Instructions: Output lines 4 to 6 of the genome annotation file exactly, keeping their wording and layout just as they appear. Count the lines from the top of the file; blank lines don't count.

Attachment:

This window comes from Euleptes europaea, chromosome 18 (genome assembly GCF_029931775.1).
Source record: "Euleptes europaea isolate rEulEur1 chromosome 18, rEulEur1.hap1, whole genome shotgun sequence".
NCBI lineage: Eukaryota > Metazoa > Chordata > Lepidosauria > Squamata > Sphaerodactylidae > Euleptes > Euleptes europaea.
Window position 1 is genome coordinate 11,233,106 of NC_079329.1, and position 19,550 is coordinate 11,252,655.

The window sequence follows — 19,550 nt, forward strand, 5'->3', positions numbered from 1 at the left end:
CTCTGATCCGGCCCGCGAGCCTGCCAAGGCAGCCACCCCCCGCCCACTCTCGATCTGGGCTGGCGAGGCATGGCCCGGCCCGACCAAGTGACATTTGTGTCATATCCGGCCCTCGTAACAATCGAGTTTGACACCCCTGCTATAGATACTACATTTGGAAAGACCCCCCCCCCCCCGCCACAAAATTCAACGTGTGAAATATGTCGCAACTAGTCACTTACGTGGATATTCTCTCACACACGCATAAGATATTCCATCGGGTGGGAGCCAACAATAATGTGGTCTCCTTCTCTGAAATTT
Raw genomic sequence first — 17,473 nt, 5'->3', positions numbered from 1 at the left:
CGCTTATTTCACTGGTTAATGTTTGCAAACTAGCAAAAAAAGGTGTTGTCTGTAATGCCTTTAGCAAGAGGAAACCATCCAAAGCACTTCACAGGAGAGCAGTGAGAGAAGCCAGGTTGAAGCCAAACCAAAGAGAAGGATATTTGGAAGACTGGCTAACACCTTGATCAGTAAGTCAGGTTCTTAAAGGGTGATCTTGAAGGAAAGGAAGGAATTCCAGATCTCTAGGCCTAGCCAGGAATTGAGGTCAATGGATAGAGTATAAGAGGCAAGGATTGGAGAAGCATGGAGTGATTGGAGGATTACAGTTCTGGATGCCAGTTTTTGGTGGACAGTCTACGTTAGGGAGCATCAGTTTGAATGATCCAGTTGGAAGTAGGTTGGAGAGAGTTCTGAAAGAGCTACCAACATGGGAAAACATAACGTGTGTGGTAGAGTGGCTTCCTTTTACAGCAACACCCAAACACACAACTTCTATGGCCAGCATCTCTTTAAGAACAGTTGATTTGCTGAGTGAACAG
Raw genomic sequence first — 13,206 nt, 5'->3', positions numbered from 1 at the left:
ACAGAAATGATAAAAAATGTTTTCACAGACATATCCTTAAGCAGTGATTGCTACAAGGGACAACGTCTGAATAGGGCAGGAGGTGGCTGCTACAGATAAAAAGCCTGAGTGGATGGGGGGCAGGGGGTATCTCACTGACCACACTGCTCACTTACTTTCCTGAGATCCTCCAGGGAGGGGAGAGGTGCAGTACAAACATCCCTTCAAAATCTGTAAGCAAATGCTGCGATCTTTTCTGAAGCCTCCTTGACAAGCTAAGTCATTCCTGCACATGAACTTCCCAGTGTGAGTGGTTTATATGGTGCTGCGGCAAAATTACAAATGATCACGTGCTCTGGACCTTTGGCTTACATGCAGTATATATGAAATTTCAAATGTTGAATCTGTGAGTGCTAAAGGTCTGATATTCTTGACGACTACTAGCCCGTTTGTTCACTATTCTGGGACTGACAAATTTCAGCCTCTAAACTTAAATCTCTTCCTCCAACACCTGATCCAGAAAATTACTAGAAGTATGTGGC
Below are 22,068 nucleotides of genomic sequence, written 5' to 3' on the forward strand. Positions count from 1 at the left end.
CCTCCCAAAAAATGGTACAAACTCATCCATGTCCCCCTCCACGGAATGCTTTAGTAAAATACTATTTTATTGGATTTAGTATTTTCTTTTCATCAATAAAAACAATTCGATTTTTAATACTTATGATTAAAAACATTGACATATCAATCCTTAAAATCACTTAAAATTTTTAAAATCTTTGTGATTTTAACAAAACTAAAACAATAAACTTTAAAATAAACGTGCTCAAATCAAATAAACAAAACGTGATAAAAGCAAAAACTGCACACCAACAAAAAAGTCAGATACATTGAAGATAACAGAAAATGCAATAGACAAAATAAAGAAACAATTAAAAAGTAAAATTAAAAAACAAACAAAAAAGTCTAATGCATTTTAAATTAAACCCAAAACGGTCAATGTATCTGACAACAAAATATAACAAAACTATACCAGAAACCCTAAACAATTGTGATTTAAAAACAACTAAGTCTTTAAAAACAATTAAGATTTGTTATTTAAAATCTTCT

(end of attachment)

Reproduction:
Window position 1 is genome coordinate 11,233,106 of NC_079329.1, and position 19,550 is coordinate 11,252,655.

The window sequence follows — 19,550 nt, forward strand, 5'->3', positions numbered from 1 at the left end:
CTCTGATCCGGCCCGCGAGCCTGCCAAGGCAGCCACCCCCCGCCCACTCTCGATCTGGGCTGGCGAGGCATGGCCCGGCCCGACCAAGTGACATTTGTGTCATATCCGGCCCTCGTAACAATCGAGTTTGACACCCCTGCTATAGATACTACATTTGGAAAGACCCCCCCCCCCCCGCCACAAAATTCAACGTGTGAAATATGTCGCAACTAGTCACTTACGTGGATATTCTCTCACACACGCATAAGATATTCCATCGGGTGGGAGCCAACAATAATGTGGTCTCCTTCTCTGAAATTT